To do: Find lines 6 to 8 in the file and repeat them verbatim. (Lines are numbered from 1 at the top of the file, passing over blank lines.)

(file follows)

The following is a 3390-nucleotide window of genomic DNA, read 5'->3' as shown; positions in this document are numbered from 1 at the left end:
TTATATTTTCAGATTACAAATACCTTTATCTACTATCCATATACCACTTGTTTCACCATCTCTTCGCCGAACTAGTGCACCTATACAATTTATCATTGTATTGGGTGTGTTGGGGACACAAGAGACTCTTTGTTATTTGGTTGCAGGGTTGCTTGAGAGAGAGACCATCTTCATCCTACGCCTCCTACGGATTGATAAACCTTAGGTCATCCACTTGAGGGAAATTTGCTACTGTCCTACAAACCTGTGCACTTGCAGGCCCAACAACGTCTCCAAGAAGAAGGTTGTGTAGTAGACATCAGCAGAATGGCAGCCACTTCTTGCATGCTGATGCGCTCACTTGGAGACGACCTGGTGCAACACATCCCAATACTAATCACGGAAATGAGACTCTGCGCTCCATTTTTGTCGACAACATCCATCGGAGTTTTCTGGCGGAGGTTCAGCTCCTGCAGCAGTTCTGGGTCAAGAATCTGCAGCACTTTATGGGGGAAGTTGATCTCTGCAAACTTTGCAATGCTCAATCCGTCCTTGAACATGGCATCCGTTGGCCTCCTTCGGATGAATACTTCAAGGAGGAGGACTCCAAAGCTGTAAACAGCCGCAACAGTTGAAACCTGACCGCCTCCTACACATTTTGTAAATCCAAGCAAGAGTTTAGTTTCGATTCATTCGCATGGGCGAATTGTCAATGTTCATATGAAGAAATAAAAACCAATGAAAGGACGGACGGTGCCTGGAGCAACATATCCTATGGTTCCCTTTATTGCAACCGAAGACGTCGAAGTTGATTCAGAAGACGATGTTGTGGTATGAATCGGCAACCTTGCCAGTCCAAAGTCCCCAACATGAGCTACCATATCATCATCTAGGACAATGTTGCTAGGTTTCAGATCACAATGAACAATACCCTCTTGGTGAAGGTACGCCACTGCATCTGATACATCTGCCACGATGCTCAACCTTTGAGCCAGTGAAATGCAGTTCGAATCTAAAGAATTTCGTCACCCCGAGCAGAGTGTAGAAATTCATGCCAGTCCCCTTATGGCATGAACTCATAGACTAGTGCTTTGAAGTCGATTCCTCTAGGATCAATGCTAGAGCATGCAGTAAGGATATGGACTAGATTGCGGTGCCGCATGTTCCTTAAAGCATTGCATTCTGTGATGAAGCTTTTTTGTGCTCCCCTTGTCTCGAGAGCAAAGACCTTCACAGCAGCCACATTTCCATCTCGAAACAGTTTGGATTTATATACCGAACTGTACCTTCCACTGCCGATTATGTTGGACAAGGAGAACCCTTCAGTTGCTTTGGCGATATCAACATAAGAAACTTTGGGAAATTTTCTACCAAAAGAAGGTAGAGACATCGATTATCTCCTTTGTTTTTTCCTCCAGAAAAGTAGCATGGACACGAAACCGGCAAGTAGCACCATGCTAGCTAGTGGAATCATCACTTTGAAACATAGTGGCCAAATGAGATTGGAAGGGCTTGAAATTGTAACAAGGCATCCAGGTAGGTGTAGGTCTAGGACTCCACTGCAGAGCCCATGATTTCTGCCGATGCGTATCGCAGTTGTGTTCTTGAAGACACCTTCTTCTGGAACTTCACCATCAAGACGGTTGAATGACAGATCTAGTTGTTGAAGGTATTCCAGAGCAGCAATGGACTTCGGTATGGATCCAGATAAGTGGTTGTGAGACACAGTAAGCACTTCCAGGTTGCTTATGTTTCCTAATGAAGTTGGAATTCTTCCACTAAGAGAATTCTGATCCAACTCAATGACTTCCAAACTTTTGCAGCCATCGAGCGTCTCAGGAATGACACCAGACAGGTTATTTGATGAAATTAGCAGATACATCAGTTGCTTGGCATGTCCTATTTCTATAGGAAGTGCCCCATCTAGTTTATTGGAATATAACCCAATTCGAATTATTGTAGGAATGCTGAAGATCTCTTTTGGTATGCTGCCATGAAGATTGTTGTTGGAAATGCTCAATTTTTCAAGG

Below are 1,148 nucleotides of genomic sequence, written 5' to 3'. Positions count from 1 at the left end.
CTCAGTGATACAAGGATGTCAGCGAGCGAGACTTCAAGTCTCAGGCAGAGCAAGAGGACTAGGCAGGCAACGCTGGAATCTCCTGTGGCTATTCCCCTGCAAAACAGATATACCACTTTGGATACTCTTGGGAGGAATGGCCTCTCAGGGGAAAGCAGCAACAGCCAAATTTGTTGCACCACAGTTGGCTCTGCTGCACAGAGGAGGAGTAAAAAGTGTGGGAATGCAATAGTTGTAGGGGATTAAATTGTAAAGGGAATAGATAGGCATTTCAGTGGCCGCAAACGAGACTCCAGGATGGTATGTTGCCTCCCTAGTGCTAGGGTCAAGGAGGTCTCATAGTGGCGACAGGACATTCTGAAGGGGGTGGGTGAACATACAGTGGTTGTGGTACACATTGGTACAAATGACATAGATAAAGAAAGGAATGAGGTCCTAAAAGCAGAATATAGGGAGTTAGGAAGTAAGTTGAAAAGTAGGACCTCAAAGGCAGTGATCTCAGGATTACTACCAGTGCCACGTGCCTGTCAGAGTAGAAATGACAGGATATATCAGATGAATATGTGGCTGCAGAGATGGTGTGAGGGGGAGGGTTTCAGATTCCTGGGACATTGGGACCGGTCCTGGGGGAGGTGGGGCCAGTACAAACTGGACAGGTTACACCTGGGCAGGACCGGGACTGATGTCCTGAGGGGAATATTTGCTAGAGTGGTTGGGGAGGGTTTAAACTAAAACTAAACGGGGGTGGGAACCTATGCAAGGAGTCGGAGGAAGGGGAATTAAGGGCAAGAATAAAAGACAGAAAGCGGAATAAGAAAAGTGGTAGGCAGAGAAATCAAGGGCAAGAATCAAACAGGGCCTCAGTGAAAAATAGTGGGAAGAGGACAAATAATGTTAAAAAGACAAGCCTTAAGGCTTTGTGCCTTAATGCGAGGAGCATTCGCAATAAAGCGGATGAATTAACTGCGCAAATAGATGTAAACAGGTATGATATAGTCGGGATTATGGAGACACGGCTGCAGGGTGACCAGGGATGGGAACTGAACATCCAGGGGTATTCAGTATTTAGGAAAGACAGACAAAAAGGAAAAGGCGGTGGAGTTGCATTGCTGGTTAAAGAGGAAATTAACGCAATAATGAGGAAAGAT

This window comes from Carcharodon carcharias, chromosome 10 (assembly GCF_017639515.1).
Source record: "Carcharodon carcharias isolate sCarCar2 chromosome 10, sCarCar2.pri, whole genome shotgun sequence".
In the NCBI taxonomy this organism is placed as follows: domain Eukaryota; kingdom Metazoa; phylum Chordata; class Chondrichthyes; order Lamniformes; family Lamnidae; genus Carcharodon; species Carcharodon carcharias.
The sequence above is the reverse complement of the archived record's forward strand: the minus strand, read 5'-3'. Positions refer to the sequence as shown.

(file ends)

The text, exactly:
Source record: "Carcharodon carcharias isolate sCarCar2 chromosome 10, sCarCar2.pri, whole genome shotgun sequence".
In the NCBI taxonomy this organism is placed as follows: domain Eukaryota; kingdom Metazoa; phylum Chordata; class Chondrichthyes; order Lamniformes; family Lamnidae; genus Carcharodon; species Carcharodon carcharias.
The sequence above is the reverse complement of the archived record's forward strand: the minus strand, read 5'-3'. Positions refer to the sequence as shown.